I've been on my soapbox about talent conversations, and you can read about that philosophy here. I also shared tips for mid-year check-ins here. In this article, I'd like to share with you a few thoughts from a favorite leadership book, Radical Candor: Be A Kickass Boss Without Losing Your Humanity.
Kim Scott has an authentic voice and writes from her years of experience as a leader of people. I appreciate her approach as a leader who's led from the front-line, and find that her guidance is fresh, giving new color to existing leadership capabilities.
In this Talent Folks' Book Brief we'll touch on the premise of radical candor, plus two points Scott shares about specific talent conversations.
If you're new to Book Briefs, they offer talent development-specific application from business, leadership and sundry books. Not a review. Not a synopsis. A few bullets that you can apply to your daily talent development work.
The Premise of Radical Candor - Care Personally + Challenge Directly
Here's the premise of "radical candor:" it's "what happens when you put 'Care Personally' and 'Challenge Directly' together."
"Radical Candor builds trust and opens the door for the kind of communications that helps you achieve the results you're aiming for. And it directly addresses the fears that people express to me when asking questions about the management dilemma they face. It turns out that when people trust you and believe you care about them, they are much more likely to 1) accept and act on your praise and criticism; 2) tell you what they really think about what you are doing well and, more importantly, not doing so well; 3) engage in this same behavior with one another… 4) embrace their role on the team; and 5) focus on getting results" (p. 9).
When it comes to leading the folks on your team, I don't know that there's any better advice than to create genuine relationships with them. A vested interest in their performance and future is true differentiation, setting apart the okay leaders from the truly great ones. It's never a bad time to begin building those relationships. That's what "Care Personally" is all about. Scott builds upon the relationships with a favorite approach of mine, too: candid & kind. "Challenge Directly" is about pointing out clearly what's not going well and inviting the same feedback for yourself.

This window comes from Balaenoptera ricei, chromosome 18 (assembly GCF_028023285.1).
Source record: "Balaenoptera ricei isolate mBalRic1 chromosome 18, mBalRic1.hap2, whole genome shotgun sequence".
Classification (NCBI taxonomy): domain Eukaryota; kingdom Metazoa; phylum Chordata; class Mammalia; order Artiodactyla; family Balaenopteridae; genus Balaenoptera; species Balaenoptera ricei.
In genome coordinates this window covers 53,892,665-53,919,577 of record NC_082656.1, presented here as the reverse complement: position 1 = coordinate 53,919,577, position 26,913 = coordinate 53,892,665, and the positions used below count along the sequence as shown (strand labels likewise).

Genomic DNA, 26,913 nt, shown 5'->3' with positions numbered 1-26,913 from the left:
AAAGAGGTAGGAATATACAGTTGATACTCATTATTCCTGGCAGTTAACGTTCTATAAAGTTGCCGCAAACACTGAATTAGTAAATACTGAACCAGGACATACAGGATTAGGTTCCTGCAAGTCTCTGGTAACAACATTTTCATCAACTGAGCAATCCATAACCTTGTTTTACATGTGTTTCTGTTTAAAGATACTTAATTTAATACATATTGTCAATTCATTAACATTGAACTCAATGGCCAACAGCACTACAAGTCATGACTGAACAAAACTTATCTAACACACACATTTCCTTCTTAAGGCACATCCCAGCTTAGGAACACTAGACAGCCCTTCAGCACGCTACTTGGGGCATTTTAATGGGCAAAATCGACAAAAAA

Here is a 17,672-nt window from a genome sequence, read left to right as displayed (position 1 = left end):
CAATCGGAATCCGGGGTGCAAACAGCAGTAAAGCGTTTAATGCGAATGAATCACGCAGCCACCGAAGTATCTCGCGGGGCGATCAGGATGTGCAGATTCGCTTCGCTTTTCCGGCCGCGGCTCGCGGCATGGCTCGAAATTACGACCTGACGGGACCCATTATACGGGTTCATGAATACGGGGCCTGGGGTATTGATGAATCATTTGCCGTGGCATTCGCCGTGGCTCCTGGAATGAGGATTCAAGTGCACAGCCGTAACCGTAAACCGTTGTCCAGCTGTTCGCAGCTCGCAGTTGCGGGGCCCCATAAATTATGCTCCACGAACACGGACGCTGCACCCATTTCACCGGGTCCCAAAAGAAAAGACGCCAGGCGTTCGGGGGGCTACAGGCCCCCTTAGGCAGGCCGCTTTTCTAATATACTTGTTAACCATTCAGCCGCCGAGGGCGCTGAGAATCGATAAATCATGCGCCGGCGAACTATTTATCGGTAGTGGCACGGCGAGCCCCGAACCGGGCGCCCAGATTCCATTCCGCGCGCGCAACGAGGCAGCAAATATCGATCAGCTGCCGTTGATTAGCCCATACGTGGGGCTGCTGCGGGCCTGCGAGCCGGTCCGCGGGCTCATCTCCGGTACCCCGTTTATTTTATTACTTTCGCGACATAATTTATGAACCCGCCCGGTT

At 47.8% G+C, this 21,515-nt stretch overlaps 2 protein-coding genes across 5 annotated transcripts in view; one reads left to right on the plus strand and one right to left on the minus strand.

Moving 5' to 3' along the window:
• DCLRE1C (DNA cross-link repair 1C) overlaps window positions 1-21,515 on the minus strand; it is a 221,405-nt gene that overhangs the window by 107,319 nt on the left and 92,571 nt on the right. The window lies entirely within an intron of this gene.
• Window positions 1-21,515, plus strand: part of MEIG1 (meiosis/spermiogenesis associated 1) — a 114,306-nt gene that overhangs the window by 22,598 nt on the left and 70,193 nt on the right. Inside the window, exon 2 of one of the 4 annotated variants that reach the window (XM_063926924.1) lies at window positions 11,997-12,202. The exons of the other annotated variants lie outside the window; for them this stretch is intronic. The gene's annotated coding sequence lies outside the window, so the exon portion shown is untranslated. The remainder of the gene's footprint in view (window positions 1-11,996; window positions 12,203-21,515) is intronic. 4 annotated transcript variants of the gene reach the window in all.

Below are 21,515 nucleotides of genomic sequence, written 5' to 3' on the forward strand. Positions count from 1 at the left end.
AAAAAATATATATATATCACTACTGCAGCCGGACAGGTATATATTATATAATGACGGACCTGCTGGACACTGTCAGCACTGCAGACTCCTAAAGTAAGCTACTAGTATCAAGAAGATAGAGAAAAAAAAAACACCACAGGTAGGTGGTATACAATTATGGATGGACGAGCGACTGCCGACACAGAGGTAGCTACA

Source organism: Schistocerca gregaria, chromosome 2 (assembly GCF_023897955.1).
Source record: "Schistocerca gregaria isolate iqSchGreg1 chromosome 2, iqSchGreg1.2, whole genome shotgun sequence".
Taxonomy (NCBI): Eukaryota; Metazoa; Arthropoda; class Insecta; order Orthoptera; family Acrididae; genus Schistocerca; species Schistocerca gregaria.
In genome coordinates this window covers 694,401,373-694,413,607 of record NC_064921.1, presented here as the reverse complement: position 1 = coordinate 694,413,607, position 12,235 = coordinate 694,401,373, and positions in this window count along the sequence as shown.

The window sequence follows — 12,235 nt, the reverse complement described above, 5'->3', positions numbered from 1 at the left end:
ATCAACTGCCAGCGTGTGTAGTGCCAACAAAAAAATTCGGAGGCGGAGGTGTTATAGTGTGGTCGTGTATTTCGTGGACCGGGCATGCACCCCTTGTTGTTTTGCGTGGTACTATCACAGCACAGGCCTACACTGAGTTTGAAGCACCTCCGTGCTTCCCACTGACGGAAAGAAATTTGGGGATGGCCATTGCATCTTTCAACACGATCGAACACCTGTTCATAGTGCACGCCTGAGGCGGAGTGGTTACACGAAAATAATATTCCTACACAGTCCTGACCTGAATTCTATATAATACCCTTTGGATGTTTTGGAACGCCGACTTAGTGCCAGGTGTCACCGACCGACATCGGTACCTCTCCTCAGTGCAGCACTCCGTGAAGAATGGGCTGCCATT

Perspectives on Talent Conversations
Scott offers perspectives on a variety of different talent conversations. We'll touch on two:
Scott shares that "1:1s are your must-do meetings, your single best opportunity to listen, really listen, to the people on your team to make sure you understand their perspective on what's working and what's not working." She goes on to say that one-on-one meetings are the best forum to get to know your folks, and to and clarify what each person is working on and where they need support (p. 200-201).
Several points of advice for 1:1 meetings are to:
Be in the right mindset - think of 1:1s as a chat over coffee verses a project meeting.
Hold them at a frequency that makes sense, but doesn’t overwhelm. Personally, I like every two weeks for an hour, and I use that time for everything from work updates, performance check-ins, relationship building to development chats. I'd rather err on the side of too much time with my folks - you learn so much more about what's going on with them and their work that way.
Show up to the meetings. Don't be the boss that cancels them at the last minute. Sure, schedules shift - move them, but don't cancel them. Say no to other priorities to make your people your first priority.
Let your people set the agenda for 1:1s. Let them drive the conversation, and most likely you'll end up covering the topics you had in mind, too.
Scott offers plenty of thoughts on how to conduct performance appraisals from direct experience managing teams. One particular piece of advice I really appreciate: "Spend half the time [in a performance review] looking back (diagnosis), half the time looking forward (plan)… Focusing on the future discourages people who did well from resting on their laurels and prevents people who did badly from wallowing in despair. Focusing on what each person plans to do differently as a result of the review is also a great way to check for understanding…" (p. 164).
This advice is golden. Performance reviews are supposed to be helpful, right? But so often they just aren't - leaders don't want to give them and employees don't want to receive them, so the conversation is forced and awkward. One way to support a more effective discussion is to let your employee know that you'll talk together about performance with a backward look at the year so far, then turn to a forward-focused conversation on plans to continue the great work or course correct, as needed.
Overall, whether you are a leader of people or leader of talent development processes, Radical Candor is a great addition to your library. Scott's advice is sage and there are plenty of tidbits throughout the book for me to recommend a full read to you.
Dig in and let us know one thing you'll apply from Radical Candor with a comment.
Scott, Kim. "Radical Candor: Be a Kickass Boss Without Losing Your Humanity." St. Martin's Press, 2017.
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